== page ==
- Special Projects
Marcel Honore primarily covers rail for Civil Beat — and he’s always on the lookout for ways to describe the local transit project other than “cash-strapped,” “beleaguered” and “financially challenged” in his reports.
A native of Los Angeles, Marcel moved to Oahu in January 2013 and spent nearly five years covering transportation for the Honolulu Star-Advertiser. He also served as the paper’s main correspondent covering the Hokule’a’s three-year worldwide voyage, sailing aboard the canoe on several of its international legs.
Prior to his Hawaii arrival, Marcel worked at the Palm Springs, California, Desert Sun, where he covered city government and immigration issues. His investigations into arsenic-tinged drinking water, foul odors emanating from a contaminated-soil facility and other environmental challenges affecting that region garnered several awards, including a 2011 California Newspaper Publishers Award.
Marcel started his journalism career as a graduate student at Northwestern University’s Medill School of Journalism, where he served as a Washington, D.C., correspondent for The Seattle Times and the Santa Barbara News-Press. While at Northwestern he also worked at the Associated Press’ Caracas, Venezuela, bureau covering policies under then-President Hugo Chavez.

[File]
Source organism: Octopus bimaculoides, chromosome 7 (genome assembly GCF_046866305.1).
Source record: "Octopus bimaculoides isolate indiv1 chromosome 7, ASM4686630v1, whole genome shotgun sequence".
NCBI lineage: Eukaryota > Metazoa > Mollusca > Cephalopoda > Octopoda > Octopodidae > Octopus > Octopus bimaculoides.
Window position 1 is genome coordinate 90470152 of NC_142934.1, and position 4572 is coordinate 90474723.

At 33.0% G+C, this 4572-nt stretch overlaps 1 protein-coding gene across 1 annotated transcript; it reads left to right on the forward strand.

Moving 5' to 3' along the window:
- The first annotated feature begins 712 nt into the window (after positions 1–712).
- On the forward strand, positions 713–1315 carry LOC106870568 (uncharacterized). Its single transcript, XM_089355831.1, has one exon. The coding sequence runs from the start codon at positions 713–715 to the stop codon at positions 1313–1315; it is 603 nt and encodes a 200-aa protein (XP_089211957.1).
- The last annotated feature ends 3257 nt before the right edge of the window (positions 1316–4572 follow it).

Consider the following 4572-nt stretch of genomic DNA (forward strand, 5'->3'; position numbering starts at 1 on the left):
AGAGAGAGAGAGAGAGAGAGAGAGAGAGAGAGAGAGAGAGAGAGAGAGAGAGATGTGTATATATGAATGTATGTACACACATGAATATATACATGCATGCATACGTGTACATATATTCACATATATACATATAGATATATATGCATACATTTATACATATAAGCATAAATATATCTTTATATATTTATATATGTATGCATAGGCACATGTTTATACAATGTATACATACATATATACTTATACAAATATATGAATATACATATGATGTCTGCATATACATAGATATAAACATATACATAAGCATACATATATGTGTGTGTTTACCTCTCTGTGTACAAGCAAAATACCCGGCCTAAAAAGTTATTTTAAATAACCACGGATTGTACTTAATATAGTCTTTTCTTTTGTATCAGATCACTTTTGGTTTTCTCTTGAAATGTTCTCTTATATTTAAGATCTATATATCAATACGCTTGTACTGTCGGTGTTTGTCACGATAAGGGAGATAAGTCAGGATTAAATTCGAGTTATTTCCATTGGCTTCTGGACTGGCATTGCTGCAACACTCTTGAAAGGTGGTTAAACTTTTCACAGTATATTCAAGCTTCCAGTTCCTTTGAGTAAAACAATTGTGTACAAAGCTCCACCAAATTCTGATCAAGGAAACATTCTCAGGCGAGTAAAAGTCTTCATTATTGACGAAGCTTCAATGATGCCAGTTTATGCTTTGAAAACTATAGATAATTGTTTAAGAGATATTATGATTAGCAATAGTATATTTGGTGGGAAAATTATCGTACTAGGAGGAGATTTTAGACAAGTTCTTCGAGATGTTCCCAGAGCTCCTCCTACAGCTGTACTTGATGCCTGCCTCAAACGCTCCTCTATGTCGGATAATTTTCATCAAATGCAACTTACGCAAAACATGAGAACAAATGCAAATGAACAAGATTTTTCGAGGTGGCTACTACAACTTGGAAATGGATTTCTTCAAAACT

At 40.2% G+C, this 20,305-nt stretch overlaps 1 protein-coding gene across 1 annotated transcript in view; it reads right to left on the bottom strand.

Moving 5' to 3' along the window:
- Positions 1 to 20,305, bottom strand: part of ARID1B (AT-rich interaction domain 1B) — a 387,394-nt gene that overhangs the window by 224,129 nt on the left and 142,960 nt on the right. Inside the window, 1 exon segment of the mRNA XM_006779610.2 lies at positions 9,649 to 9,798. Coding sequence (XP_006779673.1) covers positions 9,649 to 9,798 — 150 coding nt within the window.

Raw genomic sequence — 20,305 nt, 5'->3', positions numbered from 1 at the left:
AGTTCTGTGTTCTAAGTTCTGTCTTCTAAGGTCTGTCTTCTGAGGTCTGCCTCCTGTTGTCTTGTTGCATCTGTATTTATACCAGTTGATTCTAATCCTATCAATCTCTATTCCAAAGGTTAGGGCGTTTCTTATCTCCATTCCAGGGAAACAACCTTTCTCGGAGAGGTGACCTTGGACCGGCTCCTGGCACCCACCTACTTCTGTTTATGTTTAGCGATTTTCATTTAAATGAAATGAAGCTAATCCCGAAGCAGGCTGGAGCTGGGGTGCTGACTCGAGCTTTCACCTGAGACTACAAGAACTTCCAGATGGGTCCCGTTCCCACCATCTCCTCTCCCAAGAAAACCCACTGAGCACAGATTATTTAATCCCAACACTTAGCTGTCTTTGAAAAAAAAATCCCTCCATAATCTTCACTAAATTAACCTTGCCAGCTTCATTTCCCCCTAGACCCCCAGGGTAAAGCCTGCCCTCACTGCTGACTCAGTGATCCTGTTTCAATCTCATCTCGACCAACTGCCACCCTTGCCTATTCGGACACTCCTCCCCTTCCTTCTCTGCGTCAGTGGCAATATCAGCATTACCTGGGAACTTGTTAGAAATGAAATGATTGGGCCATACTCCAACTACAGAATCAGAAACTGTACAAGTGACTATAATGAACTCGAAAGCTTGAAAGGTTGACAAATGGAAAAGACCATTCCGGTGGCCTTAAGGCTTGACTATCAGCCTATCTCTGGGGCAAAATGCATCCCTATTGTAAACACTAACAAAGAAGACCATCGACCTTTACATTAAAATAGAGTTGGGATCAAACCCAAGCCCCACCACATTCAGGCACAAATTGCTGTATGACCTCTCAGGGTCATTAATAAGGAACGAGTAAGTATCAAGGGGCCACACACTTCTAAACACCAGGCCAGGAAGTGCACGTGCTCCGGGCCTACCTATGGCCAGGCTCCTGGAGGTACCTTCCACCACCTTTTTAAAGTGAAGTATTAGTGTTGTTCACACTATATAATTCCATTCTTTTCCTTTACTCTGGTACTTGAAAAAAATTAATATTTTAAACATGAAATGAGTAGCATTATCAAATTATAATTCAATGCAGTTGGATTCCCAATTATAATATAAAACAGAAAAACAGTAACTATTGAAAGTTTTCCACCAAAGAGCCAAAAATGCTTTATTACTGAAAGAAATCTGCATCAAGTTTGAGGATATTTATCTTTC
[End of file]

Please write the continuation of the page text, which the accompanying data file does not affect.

Marcel should be a much better surfer than he currently is. He sincerely apologizes for dropping in on your wave.
The city aims to start installing technology that can detect traffic congestion on some of Oahu’s more than 820 lights next year.
Lynn McCrory joins the rail board as the state looks to appoint qualified members who can attend the meetings.
Popular urban planner Jeff Speck is in town to discuss ways to improve mobility across our crowded congested island.
The rail agency’s top executive won’t say who’s advising him to keep Russell Yamanoha at HART after his plea deal.
The FTA won’t release rail’s remaining $744 million, however, until the project’s actual costs are clearer.
Legislation introduced Wednesday would provide some state and local control over helicopter and skydiving flights instead of just the FAA.
Impacts to businesses and homes near the narrow, busy street could be severe. City leaders say HART still hasn’t sufficiently prepared for that.
While the City Council was warned the nearly $200 million could be lost to flood-control efforts elsewhere, there is actually a surplus of federal money for such projects.
If the trains draw too much power as they speed up to leave stations, it could affect the use of household appliances and other electrical-powered equipment.
Canopy arms, meant to anchor the sail-like fabric covers for the stations, were already plagued with design and construction problems. Then, they started cracking.
UPDATED: Only one Legislature-appointed member has attended a board meeting since February, making it hard for the Honolulu rail project to get routine business done.
The latest federal orders were served to an unspecified number of HART employees. The rail agency won’t say who or how many staff members got them.